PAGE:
Yes, you can get a mortgage if you are self-employed. In general, you'll need to prove two years of income history from your self-employment with tax returns. Self-employed mortgage borrowers may qualify for conventional and backed loans. You're more likely to get approved and have favorable loan terms if you have a good credit score, have been in business for two years or more, and can demonstrate reliable income.
You may also qualify with a co-signer who has a high credit score. Most mortgage lenders require at least two years of stable self-employment before they can qualify for a home loan. Lenders define a “self-employed person” as a borrower who has an ownership interest of 25% or more in a company, or someone who is not a W-2 employee. Many people are apprehensive when applying for a home loan, but self-employed borrowers have to provide a lot of documentation, even more so than employed borrowers, who often only need to file a couple of years of W2, personal tax returns and recent pay stubs.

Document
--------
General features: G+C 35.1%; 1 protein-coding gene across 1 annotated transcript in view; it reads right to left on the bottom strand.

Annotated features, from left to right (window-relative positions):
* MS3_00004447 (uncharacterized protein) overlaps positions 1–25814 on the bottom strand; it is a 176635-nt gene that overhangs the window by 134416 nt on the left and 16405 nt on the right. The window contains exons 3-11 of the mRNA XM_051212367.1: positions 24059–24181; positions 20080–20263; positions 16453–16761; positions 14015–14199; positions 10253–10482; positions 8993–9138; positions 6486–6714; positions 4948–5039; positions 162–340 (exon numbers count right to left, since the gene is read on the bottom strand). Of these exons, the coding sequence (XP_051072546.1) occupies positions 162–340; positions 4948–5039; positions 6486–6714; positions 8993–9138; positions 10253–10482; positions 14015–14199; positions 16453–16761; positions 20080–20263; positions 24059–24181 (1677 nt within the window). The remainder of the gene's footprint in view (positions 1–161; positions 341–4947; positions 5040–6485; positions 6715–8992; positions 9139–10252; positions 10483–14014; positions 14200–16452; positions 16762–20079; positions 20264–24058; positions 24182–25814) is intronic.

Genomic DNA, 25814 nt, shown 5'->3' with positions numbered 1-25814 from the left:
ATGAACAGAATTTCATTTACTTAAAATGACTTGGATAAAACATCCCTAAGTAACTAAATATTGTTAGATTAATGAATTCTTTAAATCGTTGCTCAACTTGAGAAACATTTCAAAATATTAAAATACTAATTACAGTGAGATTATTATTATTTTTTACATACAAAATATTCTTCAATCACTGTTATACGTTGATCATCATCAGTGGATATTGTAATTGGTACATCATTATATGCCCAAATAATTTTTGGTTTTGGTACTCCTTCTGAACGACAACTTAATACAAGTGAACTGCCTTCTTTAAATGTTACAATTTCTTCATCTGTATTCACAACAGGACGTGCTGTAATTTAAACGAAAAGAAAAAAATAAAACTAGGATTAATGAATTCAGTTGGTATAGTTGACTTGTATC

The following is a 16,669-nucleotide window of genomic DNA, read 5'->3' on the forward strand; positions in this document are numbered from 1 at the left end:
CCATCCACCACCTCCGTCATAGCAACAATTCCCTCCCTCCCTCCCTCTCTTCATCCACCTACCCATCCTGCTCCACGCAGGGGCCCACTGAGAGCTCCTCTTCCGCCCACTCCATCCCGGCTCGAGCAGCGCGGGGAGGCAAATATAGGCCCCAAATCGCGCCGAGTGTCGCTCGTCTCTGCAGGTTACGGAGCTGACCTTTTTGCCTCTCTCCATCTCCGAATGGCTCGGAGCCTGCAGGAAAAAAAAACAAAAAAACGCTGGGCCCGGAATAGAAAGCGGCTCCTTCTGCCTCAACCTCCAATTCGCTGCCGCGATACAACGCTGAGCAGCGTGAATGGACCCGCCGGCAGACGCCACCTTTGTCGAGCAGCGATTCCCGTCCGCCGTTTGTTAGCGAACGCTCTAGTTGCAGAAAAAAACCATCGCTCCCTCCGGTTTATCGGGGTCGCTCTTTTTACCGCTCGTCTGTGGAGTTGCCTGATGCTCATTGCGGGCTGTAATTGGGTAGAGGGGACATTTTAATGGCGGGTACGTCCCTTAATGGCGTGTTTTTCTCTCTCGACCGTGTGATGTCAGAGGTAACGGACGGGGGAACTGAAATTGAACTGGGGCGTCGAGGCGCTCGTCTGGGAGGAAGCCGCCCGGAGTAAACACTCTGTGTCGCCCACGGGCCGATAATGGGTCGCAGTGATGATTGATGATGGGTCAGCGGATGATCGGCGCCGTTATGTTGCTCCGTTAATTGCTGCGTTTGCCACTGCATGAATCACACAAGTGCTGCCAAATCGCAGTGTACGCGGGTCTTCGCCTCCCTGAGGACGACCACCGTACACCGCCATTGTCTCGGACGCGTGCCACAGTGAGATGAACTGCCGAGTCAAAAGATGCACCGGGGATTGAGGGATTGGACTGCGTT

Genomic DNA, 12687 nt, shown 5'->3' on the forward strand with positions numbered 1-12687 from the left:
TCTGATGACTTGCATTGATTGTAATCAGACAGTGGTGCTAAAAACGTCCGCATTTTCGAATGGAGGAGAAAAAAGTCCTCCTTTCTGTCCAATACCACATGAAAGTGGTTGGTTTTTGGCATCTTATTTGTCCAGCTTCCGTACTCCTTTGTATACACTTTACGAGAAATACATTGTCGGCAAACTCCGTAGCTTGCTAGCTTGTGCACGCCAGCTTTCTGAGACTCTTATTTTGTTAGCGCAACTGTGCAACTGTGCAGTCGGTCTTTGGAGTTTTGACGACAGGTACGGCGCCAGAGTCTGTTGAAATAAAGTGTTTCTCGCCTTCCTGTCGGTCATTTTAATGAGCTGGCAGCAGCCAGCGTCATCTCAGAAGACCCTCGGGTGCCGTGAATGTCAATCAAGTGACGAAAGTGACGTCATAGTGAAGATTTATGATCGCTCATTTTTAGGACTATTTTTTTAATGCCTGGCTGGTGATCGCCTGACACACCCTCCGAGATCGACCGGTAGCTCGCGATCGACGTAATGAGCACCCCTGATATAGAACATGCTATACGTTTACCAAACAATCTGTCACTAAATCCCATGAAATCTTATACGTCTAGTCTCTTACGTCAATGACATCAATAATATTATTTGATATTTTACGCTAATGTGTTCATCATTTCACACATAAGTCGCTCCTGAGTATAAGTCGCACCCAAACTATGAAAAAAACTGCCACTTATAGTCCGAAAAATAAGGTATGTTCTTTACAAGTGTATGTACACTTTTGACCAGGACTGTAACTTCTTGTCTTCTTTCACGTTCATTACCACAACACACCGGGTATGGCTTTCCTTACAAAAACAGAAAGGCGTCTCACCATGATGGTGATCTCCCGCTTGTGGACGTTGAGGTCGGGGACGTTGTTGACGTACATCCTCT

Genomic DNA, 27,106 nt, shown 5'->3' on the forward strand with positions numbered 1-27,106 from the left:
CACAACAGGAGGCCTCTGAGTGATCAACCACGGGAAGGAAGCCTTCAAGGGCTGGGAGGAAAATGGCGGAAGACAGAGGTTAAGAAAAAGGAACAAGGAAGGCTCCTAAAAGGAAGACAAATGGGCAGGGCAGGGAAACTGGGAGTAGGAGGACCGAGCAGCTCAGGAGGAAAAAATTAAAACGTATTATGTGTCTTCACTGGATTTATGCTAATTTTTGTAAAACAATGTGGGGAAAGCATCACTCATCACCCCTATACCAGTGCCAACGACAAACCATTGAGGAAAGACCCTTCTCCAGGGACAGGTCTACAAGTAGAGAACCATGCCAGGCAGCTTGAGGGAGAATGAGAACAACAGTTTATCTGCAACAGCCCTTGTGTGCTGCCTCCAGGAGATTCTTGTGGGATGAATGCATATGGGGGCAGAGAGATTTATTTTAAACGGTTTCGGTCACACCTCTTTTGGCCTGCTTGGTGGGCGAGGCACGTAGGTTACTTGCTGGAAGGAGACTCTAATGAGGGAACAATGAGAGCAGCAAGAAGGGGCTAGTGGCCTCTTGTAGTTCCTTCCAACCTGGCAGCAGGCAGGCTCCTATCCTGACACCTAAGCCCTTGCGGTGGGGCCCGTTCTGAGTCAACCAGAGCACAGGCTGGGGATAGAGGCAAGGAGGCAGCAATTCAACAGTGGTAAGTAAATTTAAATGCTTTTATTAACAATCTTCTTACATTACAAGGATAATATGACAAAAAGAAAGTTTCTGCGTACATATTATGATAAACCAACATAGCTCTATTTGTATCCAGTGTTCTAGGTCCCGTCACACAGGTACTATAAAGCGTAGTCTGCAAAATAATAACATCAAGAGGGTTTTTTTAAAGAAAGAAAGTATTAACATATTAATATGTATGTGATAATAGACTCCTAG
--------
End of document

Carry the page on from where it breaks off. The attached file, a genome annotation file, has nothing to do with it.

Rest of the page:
As long as you're prepared for it, and your financial situation is in order, you can become a self-employed mortgage borrower. You can also consider working with a mortgage broker, whose job is to learn the ins and outs of each lender's policies regarding loans to self-employed workers and whose relationships should help you move forward with your mortgage application. Whether you're self-employed or an employed borrower, having the time and space you need to prepare to apply for a mortgage will make the process faster, easier and much less stressful. You'll need to provide certain documentation to verify your work income and show the lender that you're eligible for a mortgage.
Self-employed mortgage borrowers can apply for the same loans “traditionally employed borrowers can do it.” Because of this, self-employed mortgage applicants generally have to meet a higher threshold of lender requirements to obtain a home loan. However, in the case of the employed person, the tax return is used to verify that they have maintained stable employment without significant changes. While Rocket Mortgage's down payment requirements don't change as a result of self-employment, some mortgage lenders may try to mitigate your risks by having you make a higher down payment, resulting in a lower loan-to-value (LTV) ratio. A broker who has a history of working with freelancers can more easily guide you through the process and save you the legwork.